With a light breeze ruffling the Tricolour in the castle grounds, the President spoke of the importance of Ireland’s peacekeeping mission, which began with a small army contingent to Lebanon in 1958. He paid tribute to the 87 members of the Defence Forces, and one garda who died or were wounded on peacekeeping service.
As the army band played ‘The Last Post’, the President laid a wreath in tribute to those who had made the ultimate sacrifice. He also met peacekeeping veterans, including Colonel John Ryan, an army officer who served with the first group sent to Lebanon in 1958.
Mr Varadkar praised the “outstanding record” of Irish peacekeepers, saying it had not come without sacrifice.
He also emphasised that renewed efforts were being made to secure a permanent seat for Ireland on the UN Security Council.
“Ireland’s outstanding record on the international stage, in the service of peace, strengthens the values we represent as a nation, inspiring the pride of our people at home and abroad,” he said.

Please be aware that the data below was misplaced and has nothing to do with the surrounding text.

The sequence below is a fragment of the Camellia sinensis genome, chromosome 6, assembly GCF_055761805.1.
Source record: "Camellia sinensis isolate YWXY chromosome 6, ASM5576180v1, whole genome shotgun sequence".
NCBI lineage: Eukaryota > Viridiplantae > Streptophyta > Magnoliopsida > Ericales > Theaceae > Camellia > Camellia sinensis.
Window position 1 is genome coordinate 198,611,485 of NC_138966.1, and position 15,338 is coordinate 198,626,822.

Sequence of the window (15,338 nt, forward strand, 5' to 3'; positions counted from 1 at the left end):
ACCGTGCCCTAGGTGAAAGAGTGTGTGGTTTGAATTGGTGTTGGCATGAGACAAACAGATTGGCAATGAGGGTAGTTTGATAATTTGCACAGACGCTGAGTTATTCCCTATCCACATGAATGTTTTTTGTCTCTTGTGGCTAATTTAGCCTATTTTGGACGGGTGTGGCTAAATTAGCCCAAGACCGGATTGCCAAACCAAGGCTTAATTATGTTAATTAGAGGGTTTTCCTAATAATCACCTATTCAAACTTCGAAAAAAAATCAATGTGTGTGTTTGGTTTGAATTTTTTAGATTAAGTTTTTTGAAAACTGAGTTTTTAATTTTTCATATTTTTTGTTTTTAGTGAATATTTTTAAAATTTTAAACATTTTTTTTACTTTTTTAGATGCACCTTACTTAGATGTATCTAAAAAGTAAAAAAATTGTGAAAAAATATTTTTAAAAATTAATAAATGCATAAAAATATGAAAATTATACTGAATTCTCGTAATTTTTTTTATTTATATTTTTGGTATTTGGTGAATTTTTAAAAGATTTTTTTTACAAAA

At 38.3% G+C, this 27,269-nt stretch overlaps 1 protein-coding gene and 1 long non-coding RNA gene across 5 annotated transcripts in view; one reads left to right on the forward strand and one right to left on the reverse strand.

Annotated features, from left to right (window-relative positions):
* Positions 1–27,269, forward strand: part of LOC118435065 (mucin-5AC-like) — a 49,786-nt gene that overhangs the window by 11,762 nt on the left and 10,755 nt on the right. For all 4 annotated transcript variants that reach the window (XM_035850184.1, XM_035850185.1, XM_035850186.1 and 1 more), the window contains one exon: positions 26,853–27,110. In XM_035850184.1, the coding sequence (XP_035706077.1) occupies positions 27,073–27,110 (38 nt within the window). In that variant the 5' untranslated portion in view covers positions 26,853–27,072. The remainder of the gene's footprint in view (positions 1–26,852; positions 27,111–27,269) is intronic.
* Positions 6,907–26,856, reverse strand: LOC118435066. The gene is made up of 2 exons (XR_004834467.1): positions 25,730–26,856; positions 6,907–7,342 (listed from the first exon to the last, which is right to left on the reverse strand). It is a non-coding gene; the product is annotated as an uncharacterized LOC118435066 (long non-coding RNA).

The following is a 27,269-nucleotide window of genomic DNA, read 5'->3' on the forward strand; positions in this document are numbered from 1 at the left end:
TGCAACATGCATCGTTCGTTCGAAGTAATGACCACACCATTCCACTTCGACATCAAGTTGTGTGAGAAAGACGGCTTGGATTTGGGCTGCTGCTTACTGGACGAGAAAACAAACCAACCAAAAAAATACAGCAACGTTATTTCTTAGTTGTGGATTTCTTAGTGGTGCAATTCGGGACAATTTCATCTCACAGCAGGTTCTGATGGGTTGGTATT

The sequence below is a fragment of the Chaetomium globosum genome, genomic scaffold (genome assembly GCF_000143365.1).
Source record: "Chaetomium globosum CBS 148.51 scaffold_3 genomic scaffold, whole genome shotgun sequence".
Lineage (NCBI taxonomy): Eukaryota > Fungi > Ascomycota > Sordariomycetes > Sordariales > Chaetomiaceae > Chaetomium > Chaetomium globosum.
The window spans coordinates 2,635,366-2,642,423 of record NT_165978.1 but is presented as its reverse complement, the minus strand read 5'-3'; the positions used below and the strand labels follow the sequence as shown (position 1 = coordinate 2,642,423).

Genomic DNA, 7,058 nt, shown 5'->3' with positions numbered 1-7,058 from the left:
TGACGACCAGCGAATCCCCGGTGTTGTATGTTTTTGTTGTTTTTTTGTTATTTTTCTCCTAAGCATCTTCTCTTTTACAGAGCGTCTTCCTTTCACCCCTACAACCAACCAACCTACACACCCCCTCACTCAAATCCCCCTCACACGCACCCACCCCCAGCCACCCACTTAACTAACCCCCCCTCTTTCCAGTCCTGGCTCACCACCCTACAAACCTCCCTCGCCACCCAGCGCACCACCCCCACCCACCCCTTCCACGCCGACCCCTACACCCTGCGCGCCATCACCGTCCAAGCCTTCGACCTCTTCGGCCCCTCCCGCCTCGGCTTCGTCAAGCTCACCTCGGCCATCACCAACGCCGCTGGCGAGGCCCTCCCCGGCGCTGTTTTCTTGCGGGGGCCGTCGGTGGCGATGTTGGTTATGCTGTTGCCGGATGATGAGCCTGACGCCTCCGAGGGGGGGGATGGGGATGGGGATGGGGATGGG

“Today, there are 645 members of the Defence Forces deployed in 13 missions, in 13 countries and one sea. These troops are continuing Ireland’s proud peacekeeping record.”
Close to 70,000 individual tours of duty have been completed over the past 60 years by members of the Defence Forces. Last week, the Cabinet gave the go-ahead for Irish troops to return to a UN base in Syria overrun by Islamic militants in 2014.
A video presentation relayed across the grounds of Dublin Castle, included footage of the speech to the Oireachtas by then US president, John F Kennedy, in 1963, when he drew attention to Ireland’s role as UN peacekeepers.
“Ireland pursues an independent cause in foreign policy, but it is not neutral between liberty and tyranny and never will be,” he said.